Warner Bros.

$99.98, for fuck’s sake


975 Minutes


• Commentary on two episodes
• Deleted scenes w/ commentary
• Gag reel

The Pitch

Mission: Impossible meets Wonder Woman, but we couldn’t afford
to buy any Cool."

The Humans

Wilson, Roy Dupuis

The Nutshell

Once upon
a time, Luc Besson, he of Leon the Professional fame, made a
revelatory film — revelatory for his own sensibilities anyway. It concerned a
young heroin addict named Nikita who was captured by a quasi-legit agency. The
agency faked her death, and then gave her the choice of joining them or dying
for real. She chose to join them, and became one of their best operatives.

television picked up the rights to translate the film into a series starring
Peta Wilson as Nikita. The show limped along for five seasons as a flat spy
drama, and then was cancelled.

Slutty Suzy’s only concession to modesty was the fig leaf.

The Lowdown

ain’t a tale of success, my friend. Once in a while, a film can make a
successful transition to the airwaves — see: Buffy — but usually what
we get are abortions like Stargate: SG1. Count Nikita
in the latter group. The challenge that has to face the writers hired for these
projects is to take the purchased IP and stretch it like Silly Putty to cover a
completely different frame and format.

writers on Nikita seem to have run out of their elasticity. The
season-wide arc concerns a tired story of inter-office conspiracy and paranoia,
the spy genre equivalent of "The butler did it" in cozies. Not only
that, but it involves a plot device which requires Peta Wilson to blank out
most of her emotions. That’s just great, because the characters are all as
bland as politicians already, except for those off-the-shelf models included
for their wackiness and/or sympathy for Nikita.

Mmm. Time for my mullet break.

Don’t be
fooled by the marketing whiz-bang "from the producers of 24"
taglines, either. The action direction is plentiful and shoddy, despite the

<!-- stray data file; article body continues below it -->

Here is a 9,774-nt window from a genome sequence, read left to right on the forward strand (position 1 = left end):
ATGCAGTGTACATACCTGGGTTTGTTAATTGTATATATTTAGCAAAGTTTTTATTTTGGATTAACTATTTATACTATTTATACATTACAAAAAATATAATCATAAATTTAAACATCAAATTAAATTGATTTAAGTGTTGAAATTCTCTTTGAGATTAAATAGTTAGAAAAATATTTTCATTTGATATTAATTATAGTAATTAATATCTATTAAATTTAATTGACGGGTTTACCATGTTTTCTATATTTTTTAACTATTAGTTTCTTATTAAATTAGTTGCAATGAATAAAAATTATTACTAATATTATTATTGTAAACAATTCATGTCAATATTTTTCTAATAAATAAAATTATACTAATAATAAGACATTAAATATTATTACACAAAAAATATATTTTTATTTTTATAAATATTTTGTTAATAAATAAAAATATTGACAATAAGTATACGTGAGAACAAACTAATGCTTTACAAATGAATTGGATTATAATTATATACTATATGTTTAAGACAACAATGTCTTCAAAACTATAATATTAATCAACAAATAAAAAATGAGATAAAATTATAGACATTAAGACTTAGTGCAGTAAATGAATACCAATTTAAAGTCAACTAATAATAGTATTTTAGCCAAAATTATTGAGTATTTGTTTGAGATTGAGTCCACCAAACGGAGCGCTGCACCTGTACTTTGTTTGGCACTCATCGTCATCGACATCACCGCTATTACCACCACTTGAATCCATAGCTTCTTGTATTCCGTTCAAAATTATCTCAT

usual heavy rotation of directors. None of them seem to be able to get a handle
on smooth editing, especially when multiple locations are involved. It’s sloppy
work for what is plainly meant to be a keystone element of the show.

La Femme Nikita looks as if it should be kitschy
fun. The title has an unwarranted connection to the term "femme
fatale," and we all know how much of a pleasure those folks are.
Unfortunately, the show is a stale, dragging beast having more in common with Farscape‘s
wretched plot development than with either its spy-heritage roots or the
fantastic No One Lives Forever games, which manage to muster a better
plot. (Though there is an episode in this season called "No One Lives Forever.") Peta Wilson is hot, in her own, angular way, but she can’t carry the show
on her lonely, shapely shoulders. Especially not when her character is as much
a source of the problem as anyone else.

I dare
you to remember the show after the credits roll.

"God damn it, ‘Kita, you’re not a chimpanzee! Section only programmed
you to think you were a chimpanzee to get at that banana shipment!"

The Package

plot-centric episodes have full commentary by co-stars (i.e., not the big
names,) writers, and directors. These commentaries do little more than
demonstrate that there was more going on in the crew’s head than actually
appeared on your television screens. They also provide a bit of nostalgia time
for those involved.

also a number of scenes cut from the episodes with optional commentary by the
assistant to one of the consultants. It may sound kinda like inviting the janitor in to do a commentary,
but Christopher Heyn pulls his weight, offering some businesslike information
about the life cycle of the show alongside the lost shots.

You also
get a gag reel, and you’ll be grateful for it, damn it.

4.6 out of 10